“We want to bring cool stuff to Greensboro.”

Tal Blevins, 49, Creative

Greensboro native Tal Blevins’ passion for computer games spawned a 20-year career as a digital media pioneer on the west coast. Today, he’s back to his home town building a new empire, his restaurant MACHETE.

The new American cuisine restaurant – with a concept that some didn’t think would work in Greensboro – was recently chosen as a semi-finalist for Best New Restaurant by the James Beard Awards.

“We feel right now Greensboro is our forever home. We love it. We love the people. I just hope that we can continue to evolve.”

Tal, whose mom worked for the school system, grew up with a love of trying new things. He feels lucky to have grown up as part of a generation that played outside, but also came of age with digital technology.

In first or second grade, he fired up his entrepreneur skills selling pizzas for a school fundraiser. His goal: winning the top prize of an Atari 2600, one of the first home video game consoles.

“I sold the most pizzas in school. I just went out and hit the beat because I wanted the Atari 2600 so much. That kind of started my love of technology and video games,” he says. “I’ve always been interested in learning new stuff. Even at a young age, I was one of the first of my friends to have a computer.”

The Page High School graduate went to UNCG but took a while deciding on a major. He studied computer science, astronomy and physics.

While still in school, he worked for Babbage’s, a local computer game store in the pre-GameStop era. There he met the writers of a handful Greensboro-based magazines focused on computers and video games.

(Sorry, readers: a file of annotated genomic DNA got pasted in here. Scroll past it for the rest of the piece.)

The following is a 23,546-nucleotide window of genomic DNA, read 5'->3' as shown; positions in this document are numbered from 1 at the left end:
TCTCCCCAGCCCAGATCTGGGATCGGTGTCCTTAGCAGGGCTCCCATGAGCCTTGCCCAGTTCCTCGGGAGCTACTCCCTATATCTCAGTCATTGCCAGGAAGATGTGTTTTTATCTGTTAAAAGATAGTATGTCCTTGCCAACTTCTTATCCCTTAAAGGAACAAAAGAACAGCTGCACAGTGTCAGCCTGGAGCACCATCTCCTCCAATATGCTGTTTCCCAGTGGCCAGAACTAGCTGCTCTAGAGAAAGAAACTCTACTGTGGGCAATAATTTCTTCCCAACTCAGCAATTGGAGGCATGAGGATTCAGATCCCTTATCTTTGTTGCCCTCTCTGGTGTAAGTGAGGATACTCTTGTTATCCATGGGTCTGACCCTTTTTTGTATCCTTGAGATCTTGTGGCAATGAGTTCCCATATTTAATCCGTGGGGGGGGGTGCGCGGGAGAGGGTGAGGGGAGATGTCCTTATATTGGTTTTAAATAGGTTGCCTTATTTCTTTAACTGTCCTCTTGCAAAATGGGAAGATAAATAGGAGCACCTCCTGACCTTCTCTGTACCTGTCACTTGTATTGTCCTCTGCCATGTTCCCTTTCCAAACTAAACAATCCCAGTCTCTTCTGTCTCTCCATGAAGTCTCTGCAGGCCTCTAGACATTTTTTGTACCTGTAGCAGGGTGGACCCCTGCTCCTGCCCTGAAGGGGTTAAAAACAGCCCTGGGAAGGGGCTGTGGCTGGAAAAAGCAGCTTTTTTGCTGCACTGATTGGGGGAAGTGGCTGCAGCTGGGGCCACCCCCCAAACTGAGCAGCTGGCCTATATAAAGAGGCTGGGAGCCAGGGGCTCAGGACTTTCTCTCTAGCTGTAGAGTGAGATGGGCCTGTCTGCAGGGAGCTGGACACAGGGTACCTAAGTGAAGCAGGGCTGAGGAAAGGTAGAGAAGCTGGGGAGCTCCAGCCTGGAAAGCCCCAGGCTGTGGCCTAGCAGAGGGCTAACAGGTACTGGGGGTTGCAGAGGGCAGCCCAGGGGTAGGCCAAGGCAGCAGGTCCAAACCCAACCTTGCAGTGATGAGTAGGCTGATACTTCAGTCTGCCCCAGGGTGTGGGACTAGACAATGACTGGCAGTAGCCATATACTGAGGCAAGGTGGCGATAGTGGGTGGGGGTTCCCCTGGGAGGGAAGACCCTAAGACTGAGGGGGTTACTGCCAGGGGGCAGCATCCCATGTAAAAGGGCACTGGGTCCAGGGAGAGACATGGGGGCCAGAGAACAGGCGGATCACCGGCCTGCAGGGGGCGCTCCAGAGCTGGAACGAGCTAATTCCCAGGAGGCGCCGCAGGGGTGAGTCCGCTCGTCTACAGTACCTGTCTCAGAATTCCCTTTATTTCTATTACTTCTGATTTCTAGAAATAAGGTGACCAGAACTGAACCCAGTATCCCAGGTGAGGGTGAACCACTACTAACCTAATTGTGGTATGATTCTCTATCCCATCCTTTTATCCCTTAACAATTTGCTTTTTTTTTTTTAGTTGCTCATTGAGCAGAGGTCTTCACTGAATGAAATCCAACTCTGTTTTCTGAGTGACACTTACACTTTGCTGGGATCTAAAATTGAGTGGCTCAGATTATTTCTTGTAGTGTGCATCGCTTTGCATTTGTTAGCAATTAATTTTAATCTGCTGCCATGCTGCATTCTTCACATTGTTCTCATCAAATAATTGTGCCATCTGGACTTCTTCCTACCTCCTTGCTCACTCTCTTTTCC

“Greensboro was a little microcosm of publishing,” he says. “There were a lot of writers living here.”

Soon he was working for GP Publications writing video game previews. In the mid-90s, as the digital publishing world first sprouted, an old friend from Babbage’s started GameSpot.com, a video gaming website that still exists. Tal started writing reviews of game code.

Tal went to the University of Georgia to get a master’s in urban planning. He played in a “horrible” band and worked in a sushi restaurant, but none of that was what he wanted for his future.

“My plan was I am going to move to San Francisco and I am going to be a video game journalist as my career,” Tal says.

A week after graduation in 1997, he made the move, becoming a staff member of Imagine Games Network, a digital publishing spinoff of a print media computer. Less than a year later, Tal became one of the co-founders of IGN Entertainment, which would become a massively popular video game and entertainment empire in an era when people were still using dial-up internet.

“We became one of the first big online publishing networks,” Tal says. “It was a frontier land. We were figuring out the digital landscape. There was no YouTube, there was no Twitter. There was hardly any video online at the point.”

The team worked in an office in a San Francisco suburb, with wonky hand-me-down furniture, second class citizens compared to the company’s print publications. But they grew exponentially, experimenting with new things.

Tal’s team launched sound-file reviews – decades before podcasts became popular. They managed the first gaming messaging boards. They were there at the dawn of social media.

“In the early days, we were so excited when we got 20,000 readers a day,” Tal says.

He started as an associate editor for the PC Channel raised through the ranks to become vice president of content for all publications, leading 80-100 people at its height and a well-known commodity among gamers. By the time he left, IGN was getting 100 million viewers a month. Rupert Murdoch’s News Corporation purchased the company for $650 million in 2005.